It's Book Club Time and this Month's Author is Washington Olivetta

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Our book club selection for Novembro is "Corinthians," written in Portuguese by adman Washington Olivetto, president of W/Brasil, Sao Paulo. The book is quite an achievement in many respects. Writers often work under duress from editors. But get this: Washington had kidnappers on his back. He began sketching out the book after he was allowed a Bic pen during a grim 53-day hostage ordeal that ended earlier this year. In December 2001, Washington was snatched from his armored car in Sao Paulo by a Chilean extremist and his gang who wanted $18 million in ransom. Washington escaped on his own after he was left in a locked airtight room for dead.

His book is an ode to the soccer club, the Sao Paulo "Corinthians," told as a one-sided conversation in which the leading Brazilian adman explains futbol to his American friend and fellow adman Ed McCabe, founder of Scali McCabe Sloves. In the book, Ed replies with "Go Corinthians!" e-mails, but it's unclear just how much the Ed character really understands of Portuguese.

In the book, Washington refers briefly to the pain of two months spent without soccer while held hostage. Ed then e-mails sympathetically: "Food probably sucked, huh?"

Hack job

In May, Adages predicted CBS's new show "Hack" would fall flat on its far-fetched conceit of a disgraced New York City cop, looking for redemption, who turns into a vigilante cabby. Adages suggested such a cop would probably pick up a fishing rod and head for the Florida Keys.

Lo and behold, there is such a hack: Brooklyn's own James Beatrice, who recently was awarded the third annual John A. Reisenbach Award for heroism by a cab driver. James is a former New York street cop who took to driving a cab in 1945. Unlike the TV Hack, James wasn't disgraced and he wasn't interested in taking the law into his own hands. He just wanted to make a killing. "It's a cash business. I got a Medallion license," James says. He won the Reisenbach award-a trophy and a $500 grant-not after tracking down rapists and murderers, but for reporting an accident on the Brooklyn Bridge. James says cops often become hacks. "Most cops, they get in trouble and they have nowhere to turn so they become cabbies because it's easy money," says James, who is squeaky clean and likes to chatter. "Hack licenses were $10 when I first started. ...I had Nobel prize winners in my car. ... Jack Dempsey was in my car, he was smoking a cigarette. And he's got asthma. Terrible. Terrible."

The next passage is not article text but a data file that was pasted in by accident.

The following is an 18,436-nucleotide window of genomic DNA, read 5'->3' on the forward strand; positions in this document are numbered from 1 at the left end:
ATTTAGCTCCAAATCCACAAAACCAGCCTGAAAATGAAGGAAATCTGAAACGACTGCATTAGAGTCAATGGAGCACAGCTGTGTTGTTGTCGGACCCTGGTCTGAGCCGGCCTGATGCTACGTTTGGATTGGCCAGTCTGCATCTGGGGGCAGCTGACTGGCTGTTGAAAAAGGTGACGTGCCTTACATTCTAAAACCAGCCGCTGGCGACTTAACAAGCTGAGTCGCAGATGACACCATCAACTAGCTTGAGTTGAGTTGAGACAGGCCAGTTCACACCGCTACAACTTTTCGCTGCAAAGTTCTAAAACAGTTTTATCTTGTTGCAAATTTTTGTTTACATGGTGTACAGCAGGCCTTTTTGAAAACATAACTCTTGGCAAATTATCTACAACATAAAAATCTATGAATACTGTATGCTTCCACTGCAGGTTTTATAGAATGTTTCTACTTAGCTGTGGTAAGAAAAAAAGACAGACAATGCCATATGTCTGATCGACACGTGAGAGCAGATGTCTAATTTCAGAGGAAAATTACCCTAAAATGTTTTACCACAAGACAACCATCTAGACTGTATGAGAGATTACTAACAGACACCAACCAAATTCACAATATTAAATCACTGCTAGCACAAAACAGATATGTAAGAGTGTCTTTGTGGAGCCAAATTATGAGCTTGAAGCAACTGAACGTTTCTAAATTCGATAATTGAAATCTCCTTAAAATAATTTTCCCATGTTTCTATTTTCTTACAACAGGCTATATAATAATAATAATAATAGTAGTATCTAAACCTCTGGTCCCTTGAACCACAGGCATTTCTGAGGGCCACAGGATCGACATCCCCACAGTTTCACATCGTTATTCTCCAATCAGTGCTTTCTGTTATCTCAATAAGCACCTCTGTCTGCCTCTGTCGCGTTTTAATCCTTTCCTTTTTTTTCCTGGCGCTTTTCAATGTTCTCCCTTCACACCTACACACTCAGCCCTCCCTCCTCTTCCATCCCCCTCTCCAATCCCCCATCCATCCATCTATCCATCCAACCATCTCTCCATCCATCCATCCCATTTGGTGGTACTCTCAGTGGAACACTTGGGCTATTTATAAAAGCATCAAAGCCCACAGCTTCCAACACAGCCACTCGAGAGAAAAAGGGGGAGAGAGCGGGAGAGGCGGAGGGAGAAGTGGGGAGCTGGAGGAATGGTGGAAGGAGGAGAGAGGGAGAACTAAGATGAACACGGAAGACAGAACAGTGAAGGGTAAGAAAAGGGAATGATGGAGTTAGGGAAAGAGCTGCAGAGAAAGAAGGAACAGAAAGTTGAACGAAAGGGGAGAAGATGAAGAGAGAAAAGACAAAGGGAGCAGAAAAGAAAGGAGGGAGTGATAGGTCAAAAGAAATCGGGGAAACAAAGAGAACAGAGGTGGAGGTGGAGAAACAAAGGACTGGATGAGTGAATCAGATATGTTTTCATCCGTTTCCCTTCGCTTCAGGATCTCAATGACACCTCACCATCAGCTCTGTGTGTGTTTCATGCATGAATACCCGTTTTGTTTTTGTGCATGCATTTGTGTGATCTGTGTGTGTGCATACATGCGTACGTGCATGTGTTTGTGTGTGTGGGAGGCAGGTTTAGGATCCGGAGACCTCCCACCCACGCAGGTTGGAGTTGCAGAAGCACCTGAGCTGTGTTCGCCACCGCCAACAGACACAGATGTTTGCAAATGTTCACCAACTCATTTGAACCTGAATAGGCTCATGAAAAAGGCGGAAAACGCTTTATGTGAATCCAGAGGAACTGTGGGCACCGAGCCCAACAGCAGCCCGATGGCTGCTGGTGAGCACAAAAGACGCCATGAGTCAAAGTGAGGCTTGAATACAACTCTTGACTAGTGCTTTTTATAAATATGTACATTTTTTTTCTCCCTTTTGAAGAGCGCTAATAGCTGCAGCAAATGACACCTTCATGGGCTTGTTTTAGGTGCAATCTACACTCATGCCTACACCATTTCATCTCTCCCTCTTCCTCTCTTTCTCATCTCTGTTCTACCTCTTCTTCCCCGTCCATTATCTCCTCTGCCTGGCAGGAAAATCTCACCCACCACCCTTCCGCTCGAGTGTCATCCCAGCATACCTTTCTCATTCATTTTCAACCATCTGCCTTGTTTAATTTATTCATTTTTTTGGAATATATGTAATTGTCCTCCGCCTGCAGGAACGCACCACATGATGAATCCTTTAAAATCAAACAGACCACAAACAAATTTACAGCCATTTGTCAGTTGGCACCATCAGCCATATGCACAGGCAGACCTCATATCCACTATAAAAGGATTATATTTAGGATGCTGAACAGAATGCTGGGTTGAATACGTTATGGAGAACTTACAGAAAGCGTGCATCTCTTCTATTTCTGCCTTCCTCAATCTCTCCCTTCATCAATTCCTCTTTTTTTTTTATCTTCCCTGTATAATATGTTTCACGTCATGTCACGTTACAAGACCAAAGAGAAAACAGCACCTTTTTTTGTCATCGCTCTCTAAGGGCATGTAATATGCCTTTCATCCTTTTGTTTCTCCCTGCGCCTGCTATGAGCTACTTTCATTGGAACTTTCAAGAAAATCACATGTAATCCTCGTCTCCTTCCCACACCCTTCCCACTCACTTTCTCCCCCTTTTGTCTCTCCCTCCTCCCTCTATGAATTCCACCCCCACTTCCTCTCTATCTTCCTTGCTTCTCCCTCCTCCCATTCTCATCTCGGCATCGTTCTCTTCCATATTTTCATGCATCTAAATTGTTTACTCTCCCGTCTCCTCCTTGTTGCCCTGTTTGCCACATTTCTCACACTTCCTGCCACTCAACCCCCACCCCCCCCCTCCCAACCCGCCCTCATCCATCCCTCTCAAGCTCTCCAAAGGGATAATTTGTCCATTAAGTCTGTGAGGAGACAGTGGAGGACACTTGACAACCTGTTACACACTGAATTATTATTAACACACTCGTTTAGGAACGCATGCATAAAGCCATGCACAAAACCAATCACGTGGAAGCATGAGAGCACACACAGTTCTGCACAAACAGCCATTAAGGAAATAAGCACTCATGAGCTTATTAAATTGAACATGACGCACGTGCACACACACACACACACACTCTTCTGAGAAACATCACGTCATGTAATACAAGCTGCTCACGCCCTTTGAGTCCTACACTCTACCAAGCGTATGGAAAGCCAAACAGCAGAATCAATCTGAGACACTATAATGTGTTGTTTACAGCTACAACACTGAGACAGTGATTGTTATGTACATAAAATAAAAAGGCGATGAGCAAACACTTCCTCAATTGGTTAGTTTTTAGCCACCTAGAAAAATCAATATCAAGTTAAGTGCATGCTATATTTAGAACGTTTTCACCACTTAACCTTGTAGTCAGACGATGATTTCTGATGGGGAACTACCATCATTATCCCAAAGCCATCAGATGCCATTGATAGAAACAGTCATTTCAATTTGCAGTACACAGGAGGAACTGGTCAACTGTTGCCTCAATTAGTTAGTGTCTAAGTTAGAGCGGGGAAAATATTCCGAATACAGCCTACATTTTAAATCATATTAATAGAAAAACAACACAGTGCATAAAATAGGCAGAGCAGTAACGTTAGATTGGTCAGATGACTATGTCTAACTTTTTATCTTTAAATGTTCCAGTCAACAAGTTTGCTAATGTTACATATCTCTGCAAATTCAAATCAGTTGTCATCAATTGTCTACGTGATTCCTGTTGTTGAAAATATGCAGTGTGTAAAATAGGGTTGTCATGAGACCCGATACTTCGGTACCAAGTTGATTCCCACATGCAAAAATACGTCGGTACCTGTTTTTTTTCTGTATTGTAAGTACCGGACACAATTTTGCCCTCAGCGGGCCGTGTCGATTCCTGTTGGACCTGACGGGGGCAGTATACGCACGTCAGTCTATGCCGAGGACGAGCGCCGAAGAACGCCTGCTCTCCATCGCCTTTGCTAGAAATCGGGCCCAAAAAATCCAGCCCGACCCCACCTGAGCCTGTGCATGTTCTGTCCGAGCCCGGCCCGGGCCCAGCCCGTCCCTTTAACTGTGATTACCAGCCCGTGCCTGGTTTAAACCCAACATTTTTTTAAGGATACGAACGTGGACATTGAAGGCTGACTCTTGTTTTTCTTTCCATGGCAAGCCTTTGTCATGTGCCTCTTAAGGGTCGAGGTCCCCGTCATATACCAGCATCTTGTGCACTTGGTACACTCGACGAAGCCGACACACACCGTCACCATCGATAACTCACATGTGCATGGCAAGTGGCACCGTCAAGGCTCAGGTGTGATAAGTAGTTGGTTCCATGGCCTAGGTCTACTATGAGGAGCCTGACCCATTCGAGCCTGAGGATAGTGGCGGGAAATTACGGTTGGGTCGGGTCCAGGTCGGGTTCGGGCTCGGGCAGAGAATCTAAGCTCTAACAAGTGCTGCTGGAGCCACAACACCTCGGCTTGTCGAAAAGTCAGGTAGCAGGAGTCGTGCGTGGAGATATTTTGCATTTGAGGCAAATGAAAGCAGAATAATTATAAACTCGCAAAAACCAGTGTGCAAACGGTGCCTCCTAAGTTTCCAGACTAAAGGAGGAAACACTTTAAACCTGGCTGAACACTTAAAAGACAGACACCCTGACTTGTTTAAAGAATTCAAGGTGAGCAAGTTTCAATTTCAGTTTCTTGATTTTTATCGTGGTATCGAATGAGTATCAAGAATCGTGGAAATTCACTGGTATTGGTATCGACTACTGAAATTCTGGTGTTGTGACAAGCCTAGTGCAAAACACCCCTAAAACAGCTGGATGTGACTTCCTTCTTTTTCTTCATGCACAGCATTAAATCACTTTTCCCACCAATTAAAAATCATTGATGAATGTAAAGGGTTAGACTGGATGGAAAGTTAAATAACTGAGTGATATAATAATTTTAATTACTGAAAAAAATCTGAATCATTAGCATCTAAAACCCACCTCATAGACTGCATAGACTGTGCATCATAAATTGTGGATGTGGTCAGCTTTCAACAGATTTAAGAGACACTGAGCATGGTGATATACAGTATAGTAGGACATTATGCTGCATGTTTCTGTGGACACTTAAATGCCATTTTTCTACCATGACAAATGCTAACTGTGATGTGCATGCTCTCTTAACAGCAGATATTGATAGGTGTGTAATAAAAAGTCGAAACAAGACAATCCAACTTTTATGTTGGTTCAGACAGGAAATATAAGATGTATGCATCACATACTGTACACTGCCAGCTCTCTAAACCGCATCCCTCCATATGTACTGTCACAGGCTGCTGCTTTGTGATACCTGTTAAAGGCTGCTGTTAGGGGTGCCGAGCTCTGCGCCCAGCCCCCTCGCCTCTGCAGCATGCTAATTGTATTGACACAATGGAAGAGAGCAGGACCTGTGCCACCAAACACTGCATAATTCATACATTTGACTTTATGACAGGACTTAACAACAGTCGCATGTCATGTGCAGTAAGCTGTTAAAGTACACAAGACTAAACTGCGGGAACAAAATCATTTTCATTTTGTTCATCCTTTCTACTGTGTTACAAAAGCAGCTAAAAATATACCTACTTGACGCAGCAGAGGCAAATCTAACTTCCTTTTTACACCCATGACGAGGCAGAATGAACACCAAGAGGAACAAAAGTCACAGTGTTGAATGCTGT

During its second week, "Hack" won the 18-to-49 demo for Friday night in the 9 p.m. to 10 p.m. slot with 3.4 rating and 10 household share.

Gilligan's Island

Adages took a lunch break last week on a tropical island paradise. Actually, the island was a pair of barges welded together and topped with tons of sand. From a distance, and up close, the island looked like a giant floating ashtray. The supersize butt bucket was anchored in the Hudson River and two young people, Rob and Emily Hache, and their dog, were living on it in a heated hut. The Haches are the hosts of "Found in America," a series on the new cable network Fine Living (owned by E.W. Scripps Co.) and this was a promotional stunt dreamed up by their agency, Crispin Porter Bogusky, Los Angeles.

Sally Hogshead, creative director, led an expedition to the barges. She climbed the tower of a bobbing tug and explained: "We want to make a splash in New York." They certainly did. The Haches were surrounded by a camera crew from "Extra" and by the time Adages arrived, the welding had broken and the two barges were grinding like tectonic plates. The Haches were being evacuated that night because a storm was on the way. Winds were already whipping up and sand was spilling into the river. Adages jumped on the next tug to the mainland.

Contributing Laurel Wentz Messages in a bottle to